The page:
3.5. Supply chain components risk

Assessment of supply chain components risk is important in nodes where dependencies have been identified during the investigation of supply chain process risk and supply chain structure risk. Although preventive measures such as cultivation of relational norms, creating and auditing standard operating procedures and establishment of an authority system can reduce uncertainty to the focal company, such measures may sometimes offer little help when it comes to undesired, disruptive events. In such cases, organizations must have developed skills and qualities to solve the problem when it occurs, or, even better, be able to foresee it and avoid the potential crisis altogether as amplified in proposition three.

For instance, a supply chain actor may appear highly flexible and creative when it comes to meeting a focal company’s changing delivery desires, but prove less able to change when a situation requires more fundamental alterations in the actor’s organization. Such an organization has developed favorable relational norms to the focal company, but is lacking the necessary skills to solve the unwrapping crisis. Consequently, a holistic risk framework must also include the risk of supply chain actors lacking skills and qualities to identify, prevent, and handle risk events once they have occurred.

Supply chain actor inertia is one type of risk associated with the supply chain actors’ skills and qualities. Inertia may come from two sources in the supply chain actor’s organization. Either, inertia can be caused by specific qualities of an affected group of employees, or it can be a trait specific to decision makers failing to respond or alternatively responding in a manner which does not create constructive solutions.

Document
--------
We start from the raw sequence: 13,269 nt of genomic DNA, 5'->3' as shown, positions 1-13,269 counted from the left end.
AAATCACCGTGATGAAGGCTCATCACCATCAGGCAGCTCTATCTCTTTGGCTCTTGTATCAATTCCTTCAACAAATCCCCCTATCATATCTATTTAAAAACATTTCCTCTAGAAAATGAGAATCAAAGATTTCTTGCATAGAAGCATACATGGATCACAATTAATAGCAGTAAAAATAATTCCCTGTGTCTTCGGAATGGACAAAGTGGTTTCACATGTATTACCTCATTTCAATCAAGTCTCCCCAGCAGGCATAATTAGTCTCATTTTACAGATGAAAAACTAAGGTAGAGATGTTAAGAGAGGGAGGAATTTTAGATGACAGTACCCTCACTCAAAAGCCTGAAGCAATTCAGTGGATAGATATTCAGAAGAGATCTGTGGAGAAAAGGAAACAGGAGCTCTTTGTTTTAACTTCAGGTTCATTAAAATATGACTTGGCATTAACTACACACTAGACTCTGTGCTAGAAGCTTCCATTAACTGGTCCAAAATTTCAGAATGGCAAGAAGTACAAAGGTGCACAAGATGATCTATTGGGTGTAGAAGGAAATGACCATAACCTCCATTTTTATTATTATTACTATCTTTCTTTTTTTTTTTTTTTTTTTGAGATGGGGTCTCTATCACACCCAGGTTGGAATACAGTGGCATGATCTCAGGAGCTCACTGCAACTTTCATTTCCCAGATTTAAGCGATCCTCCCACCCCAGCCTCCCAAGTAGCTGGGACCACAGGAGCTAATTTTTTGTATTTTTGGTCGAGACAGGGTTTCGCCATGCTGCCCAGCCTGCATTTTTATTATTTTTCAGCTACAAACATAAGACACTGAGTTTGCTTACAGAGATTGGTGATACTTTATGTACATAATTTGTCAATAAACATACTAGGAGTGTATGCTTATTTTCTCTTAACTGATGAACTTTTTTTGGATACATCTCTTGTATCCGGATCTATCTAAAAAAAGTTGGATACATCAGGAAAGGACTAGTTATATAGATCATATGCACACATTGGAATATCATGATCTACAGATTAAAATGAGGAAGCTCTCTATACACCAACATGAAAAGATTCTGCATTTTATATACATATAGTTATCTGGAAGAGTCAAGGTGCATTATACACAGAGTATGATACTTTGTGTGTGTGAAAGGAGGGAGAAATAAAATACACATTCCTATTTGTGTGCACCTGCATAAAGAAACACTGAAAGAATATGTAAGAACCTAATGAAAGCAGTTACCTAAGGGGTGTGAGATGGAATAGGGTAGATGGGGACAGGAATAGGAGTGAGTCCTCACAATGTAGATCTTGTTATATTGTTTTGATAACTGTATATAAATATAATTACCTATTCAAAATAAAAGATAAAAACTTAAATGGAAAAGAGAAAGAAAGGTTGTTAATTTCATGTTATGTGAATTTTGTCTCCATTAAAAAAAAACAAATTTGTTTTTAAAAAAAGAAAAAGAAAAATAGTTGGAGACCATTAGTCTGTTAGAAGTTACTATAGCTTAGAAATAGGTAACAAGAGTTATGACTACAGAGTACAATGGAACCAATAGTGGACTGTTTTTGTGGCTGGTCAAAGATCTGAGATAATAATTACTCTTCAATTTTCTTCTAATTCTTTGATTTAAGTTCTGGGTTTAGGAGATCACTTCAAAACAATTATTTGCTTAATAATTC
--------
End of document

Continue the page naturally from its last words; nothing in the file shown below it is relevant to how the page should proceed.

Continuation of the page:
‘Organizational inertia’ and ‘managerial risk depicts these two types of risk in Figure 5. In total, five factors have been identified in the literature which can explain why management fails to respond or responds incorrectly. These are managers’ level of education, experience, their risk propensity, herd mentality and the degree of management self-justification.

An underlying assumption in organizations theory is that people are generally bounded rational (Simon, 1951) which means that decision makers can only decide based on what they know. Similarly, their conception of reality will be based on the cognitive schemas they have developed from previous knowledge (Daniels, 1996). In other words, decision makers’ ability to identify and tackle risk situations is dependent on previous encounters with similar risk situations. Managers with little prior experience and education can therefore be expected to have poor qualifications for tasks such as successful recognition and management of a new and developing supply chain disturbance. Several researchers confirm this as they have found that companies’ risk of failure is greater in the adolescent stage of their lifespan (Cooper, Dunkelberg and Woo, 1988; Thornhill and Amit, 2003). Empirical evidence also shows a positive correlation between the education level and work experience of the management and the long-term survival of firms (Bruderl, Preisendorfer and Ziegler, 1992).